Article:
• Canada’s wealthy may have started a tax revolt, and Ontario is the first to notice

    The provincial update revealed that personal income tax revenues in the country’s largest province were downgraded to come in nearly $2 billion lower than forecast in the spring budget, despite an upgrade in projected economic growth. No explanation was offered for this unusual set of circumstances — tax revenues should rise in a growing economy — but the suspicion is that high-earning Canadians are fed up seeing more than 50 cents on every dollar they earn over $200,000 taken by the taxman.

  • Canadian tax hypocrisy that favours the rich must end: Broadbent

    Tax avoidance and evasion by the rich ultimately undermines democracy: it starves social programs and public services, increases after tax income and wealth inequality, and further concentrates economic resources in the hands of a few… Ordinary Canadians have a right to be angry that the very rich are being pampered by our political elites. The response should be broad-based, progressive tax reform to make the system much fairer and more transparent.

  • Paradise Papers tell a troubling story about money and power

    The Paradise Papers are doing nothing to soothe those who worry about the unseemly intertwining of money and power in politics or about the extent to which the economy is rigged by the few against the many. The government can do something about that. It can, for instance, close unfair and ineffective tax loopholes and collect what’s owed. Or it can sit back, defend the current arrangements and watch the cynicism grow.

  • Good public policy doesn’t just happen. It takes hard work

    Acting through the political process, governments try to resolve these competing judgments and choose their policy goals. This is a tough process… because there are always alternative ways to achieve that goal… First, a good policy achieves its stated objective… Second, a good policy has few undesirable side effects… Third, a good policy achieves its objective at the lowest possible cost… good policy needs to be communicated to the general public, whose support is needed for its implementation.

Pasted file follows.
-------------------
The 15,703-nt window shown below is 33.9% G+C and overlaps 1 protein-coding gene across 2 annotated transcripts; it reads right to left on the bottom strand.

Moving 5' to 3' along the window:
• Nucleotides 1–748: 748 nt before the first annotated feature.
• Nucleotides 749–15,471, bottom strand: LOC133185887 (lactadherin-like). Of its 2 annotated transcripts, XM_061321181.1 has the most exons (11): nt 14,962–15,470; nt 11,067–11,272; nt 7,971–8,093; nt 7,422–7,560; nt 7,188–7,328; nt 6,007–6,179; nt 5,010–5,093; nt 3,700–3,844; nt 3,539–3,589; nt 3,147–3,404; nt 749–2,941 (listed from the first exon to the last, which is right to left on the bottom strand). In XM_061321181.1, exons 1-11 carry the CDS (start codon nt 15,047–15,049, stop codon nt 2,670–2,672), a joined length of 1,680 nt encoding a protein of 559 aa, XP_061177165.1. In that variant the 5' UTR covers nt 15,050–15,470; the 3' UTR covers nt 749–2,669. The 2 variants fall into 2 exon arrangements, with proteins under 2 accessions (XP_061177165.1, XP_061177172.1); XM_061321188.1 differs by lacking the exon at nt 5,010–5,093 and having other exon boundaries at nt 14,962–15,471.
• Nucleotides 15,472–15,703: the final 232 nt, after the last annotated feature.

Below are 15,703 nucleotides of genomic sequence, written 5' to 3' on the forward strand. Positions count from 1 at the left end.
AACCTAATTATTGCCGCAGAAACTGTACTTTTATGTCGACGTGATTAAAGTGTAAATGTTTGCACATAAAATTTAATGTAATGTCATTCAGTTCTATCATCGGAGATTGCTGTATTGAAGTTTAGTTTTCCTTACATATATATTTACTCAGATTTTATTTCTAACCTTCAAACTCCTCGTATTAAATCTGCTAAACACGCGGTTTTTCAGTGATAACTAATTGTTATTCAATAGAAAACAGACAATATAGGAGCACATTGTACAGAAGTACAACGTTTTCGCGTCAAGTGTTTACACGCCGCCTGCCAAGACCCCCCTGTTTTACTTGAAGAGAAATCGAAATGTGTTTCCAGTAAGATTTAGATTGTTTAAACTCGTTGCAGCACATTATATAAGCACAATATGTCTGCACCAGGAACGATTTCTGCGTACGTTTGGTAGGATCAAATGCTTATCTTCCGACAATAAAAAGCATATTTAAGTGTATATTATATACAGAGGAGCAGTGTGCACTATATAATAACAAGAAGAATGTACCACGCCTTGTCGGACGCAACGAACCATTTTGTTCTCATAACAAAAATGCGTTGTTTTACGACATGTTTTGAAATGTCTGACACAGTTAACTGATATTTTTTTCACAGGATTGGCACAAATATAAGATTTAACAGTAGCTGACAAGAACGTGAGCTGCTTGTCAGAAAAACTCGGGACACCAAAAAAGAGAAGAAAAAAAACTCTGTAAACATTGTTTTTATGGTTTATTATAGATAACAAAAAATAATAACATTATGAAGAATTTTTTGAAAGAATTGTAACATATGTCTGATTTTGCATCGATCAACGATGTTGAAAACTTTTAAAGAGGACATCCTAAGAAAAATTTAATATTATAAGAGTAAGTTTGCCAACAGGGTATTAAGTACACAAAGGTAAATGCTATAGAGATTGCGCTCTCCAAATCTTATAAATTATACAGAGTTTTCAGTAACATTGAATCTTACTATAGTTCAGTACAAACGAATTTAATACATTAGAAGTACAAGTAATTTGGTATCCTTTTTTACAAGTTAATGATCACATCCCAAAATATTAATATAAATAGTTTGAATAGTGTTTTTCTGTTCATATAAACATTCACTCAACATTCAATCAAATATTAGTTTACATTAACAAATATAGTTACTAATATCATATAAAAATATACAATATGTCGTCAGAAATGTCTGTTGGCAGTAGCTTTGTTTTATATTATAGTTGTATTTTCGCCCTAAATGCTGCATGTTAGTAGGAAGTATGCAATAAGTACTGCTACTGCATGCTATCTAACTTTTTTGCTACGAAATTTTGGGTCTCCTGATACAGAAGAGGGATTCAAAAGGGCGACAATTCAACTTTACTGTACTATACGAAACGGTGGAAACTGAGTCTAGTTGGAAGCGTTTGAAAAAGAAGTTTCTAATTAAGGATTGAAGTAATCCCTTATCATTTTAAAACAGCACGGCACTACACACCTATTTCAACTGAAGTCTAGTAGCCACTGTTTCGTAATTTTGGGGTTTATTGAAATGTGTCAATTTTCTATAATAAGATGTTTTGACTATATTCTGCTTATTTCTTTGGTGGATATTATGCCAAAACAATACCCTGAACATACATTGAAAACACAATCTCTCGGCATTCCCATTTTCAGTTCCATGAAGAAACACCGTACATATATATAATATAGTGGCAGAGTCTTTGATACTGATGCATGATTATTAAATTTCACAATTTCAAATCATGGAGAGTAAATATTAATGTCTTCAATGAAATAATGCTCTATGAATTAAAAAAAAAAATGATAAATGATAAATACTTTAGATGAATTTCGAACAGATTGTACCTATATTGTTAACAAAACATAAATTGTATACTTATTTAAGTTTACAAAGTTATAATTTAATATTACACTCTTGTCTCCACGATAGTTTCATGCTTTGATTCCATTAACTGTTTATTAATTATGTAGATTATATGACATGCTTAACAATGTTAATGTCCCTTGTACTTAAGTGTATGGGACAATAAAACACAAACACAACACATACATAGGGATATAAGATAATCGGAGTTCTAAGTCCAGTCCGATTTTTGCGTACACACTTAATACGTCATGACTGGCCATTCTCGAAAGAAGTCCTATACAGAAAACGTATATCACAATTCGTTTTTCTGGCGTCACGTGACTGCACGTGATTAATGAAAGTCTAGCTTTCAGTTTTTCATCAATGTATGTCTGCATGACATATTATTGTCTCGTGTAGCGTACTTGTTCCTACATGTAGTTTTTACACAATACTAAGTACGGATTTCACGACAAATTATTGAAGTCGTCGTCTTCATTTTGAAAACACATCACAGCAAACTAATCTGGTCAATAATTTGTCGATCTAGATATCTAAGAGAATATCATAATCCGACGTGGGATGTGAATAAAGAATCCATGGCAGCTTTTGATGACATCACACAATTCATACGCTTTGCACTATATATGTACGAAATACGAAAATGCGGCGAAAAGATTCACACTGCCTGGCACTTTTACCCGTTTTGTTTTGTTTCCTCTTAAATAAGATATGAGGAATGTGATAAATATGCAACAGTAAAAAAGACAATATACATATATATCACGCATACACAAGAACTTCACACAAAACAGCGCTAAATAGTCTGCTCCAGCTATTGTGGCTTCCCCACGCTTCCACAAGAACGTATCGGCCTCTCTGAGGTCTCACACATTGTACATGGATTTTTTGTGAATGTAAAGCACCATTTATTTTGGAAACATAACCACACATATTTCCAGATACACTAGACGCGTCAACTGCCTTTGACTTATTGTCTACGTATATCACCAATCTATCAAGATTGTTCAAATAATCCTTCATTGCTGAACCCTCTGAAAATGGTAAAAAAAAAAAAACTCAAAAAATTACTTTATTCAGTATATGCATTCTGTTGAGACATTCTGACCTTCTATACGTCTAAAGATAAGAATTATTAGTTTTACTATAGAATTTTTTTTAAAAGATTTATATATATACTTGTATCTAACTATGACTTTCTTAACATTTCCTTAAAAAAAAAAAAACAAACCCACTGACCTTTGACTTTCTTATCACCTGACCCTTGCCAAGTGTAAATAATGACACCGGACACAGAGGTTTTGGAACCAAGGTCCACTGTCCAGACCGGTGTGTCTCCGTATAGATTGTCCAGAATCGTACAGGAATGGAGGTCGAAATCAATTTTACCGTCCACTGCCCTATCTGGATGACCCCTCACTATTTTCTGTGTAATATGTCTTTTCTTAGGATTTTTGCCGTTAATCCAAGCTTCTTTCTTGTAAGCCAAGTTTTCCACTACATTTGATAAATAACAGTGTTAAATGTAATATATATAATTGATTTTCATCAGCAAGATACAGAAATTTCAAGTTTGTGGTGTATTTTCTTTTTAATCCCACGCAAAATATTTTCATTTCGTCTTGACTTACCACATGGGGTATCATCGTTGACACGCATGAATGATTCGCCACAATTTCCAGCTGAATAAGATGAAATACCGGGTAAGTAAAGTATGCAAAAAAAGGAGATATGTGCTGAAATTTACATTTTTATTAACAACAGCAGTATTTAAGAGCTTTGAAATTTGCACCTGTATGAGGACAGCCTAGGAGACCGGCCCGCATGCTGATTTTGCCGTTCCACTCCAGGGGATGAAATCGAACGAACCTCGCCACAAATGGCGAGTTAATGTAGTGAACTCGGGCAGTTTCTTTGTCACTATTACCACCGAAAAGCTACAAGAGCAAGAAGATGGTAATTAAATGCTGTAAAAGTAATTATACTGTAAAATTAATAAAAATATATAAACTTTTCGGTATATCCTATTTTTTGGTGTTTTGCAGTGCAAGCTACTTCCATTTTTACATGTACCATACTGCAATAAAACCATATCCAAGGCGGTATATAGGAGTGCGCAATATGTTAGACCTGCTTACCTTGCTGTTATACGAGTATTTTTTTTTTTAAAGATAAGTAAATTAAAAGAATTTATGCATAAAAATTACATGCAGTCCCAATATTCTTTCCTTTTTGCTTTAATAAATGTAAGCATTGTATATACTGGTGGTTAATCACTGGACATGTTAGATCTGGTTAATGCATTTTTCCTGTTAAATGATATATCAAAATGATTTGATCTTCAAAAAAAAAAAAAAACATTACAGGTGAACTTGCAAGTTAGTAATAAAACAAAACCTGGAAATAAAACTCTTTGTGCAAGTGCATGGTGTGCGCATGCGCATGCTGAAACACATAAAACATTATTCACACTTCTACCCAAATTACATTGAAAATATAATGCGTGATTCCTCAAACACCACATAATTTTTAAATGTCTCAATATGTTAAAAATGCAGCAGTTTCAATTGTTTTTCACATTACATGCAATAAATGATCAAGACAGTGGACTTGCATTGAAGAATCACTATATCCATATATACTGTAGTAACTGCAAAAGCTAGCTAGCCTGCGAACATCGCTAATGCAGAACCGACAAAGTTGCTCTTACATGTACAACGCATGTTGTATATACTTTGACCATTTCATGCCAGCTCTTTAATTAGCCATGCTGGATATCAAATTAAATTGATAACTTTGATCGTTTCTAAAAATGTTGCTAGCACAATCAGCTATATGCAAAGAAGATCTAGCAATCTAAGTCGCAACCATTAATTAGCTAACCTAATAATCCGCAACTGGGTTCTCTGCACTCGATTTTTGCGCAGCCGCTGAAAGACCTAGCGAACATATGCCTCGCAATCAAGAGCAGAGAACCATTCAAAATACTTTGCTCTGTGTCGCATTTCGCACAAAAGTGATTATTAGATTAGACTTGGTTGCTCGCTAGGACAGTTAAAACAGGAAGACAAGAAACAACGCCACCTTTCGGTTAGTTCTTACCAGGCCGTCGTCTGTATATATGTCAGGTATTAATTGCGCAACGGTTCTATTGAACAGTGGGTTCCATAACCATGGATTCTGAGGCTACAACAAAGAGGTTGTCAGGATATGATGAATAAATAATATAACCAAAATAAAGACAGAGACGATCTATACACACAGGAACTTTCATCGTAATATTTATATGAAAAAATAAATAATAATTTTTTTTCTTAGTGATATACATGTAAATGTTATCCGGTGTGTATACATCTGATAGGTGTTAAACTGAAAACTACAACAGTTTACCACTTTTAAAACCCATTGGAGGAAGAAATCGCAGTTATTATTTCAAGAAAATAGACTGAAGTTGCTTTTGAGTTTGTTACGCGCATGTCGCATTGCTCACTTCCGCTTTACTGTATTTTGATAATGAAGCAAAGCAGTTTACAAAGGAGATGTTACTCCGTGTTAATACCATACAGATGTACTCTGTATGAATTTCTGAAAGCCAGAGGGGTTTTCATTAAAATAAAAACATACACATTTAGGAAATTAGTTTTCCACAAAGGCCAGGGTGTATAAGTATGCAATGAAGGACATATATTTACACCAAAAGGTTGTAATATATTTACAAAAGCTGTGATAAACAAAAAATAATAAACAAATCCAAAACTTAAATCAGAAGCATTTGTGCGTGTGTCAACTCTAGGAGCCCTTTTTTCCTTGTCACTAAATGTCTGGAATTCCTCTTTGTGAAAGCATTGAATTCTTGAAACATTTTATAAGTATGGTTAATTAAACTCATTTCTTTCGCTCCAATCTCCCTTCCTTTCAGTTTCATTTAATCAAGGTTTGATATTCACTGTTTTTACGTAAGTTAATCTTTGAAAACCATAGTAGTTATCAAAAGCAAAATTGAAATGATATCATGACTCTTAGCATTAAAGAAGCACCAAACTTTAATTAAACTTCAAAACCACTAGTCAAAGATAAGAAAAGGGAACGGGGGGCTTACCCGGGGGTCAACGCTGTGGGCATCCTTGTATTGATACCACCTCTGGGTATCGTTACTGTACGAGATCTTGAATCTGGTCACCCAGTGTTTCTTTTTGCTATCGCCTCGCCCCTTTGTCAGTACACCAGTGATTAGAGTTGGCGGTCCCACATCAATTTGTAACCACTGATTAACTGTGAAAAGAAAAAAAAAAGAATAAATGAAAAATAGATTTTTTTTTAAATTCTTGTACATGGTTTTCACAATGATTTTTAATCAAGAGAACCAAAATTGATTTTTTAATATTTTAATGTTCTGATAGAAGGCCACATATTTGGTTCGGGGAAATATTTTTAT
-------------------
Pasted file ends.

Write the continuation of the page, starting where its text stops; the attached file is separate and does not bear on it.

• Paradise Papers show Ottawa must crack down on offshore tax havens

    … these revelations promise to deepen the longstanding problems of distrust and cynicism that inhibit needed tax reform and corrode our democracy… more than 3,000 Canadians are among those who made use of byzantine tax-avoidance schemes chronicled in the leaked documents. Most of these schemes are ethically dubious, some possibly illegal, and many might have been avoided had the government listened to the experts.

  • Ontario policing reforms will mean officers can be suspended without pay

    The creation of an inspector general to monitor police services, penalties for officers who fail to co-operate in police watchdog investigations, and the ability to suspend officers without pay were part of an announcement Thursday to revamp policing and the police oversight system in Ontario…. Other proposed changes include: Greater SIU powers of investigation… Expanded SIU powers to lay criminal charges… Penalties for non-cooperation…

  • Supreme court ruling clears way for B.C. ski resort on sacred Indigenous land

    The Supreme Court ruled the approval of the ski resort did not violate section 2(a) of the Charter, which guarantees the right to freedom of religion. “The Ktunaxa’s claim does not fall within the scope of s. 2(a) because neither the Ktunaxa’s freedom to hold their beliefs nor their freedom to manifest those beliefs is infringed by the Minister’s decision to approve the project,” said the decision, written by Chief Justice Beverley McLachlin and Justice Malcolm Rowe.

  • The era of big government isn’t over. It may be about to start

    The mystery is why anyone ever thought private companies were the way to cover huge costs like health or pensions. It’s costly and patchwork; public programs make far more sense. They’re stabler, better funded and include some democratic oversight. But before the economy got financialized, and mighty companies turned into hedgies’ playthings, they could at least pretend to fill the need. Public programs, however, mean you need revenues to fund them.

  • Ottawa has made a mess of Indigenous policy in this country

    … the entrenchment of their right to comprehensive negotiation about anything they claim affects their lives as natives, has placed the whole country in the absurd position of being held to blackmail by this nebulous community… by a policy of exaggerating their authority, vesting the natives with the right to extort treasure, retard reasonable development and tar the 95 per cent majority of Canadians of other descent as trespassers, interlopers, and usurpers, we have created a monster…

  • Liberals need to get back on track to tax reform

    While the economy is booming the government can afford to have it both ways – increase benefits for the middle class and working poor, while sweetening the pot for small business. But the economy will inevitably hit bumps in the road (starting with the Trump threat to NAFTA) and to make its vision sustainable over the long run the government must produce a plan to shore up its finances with true tax reform.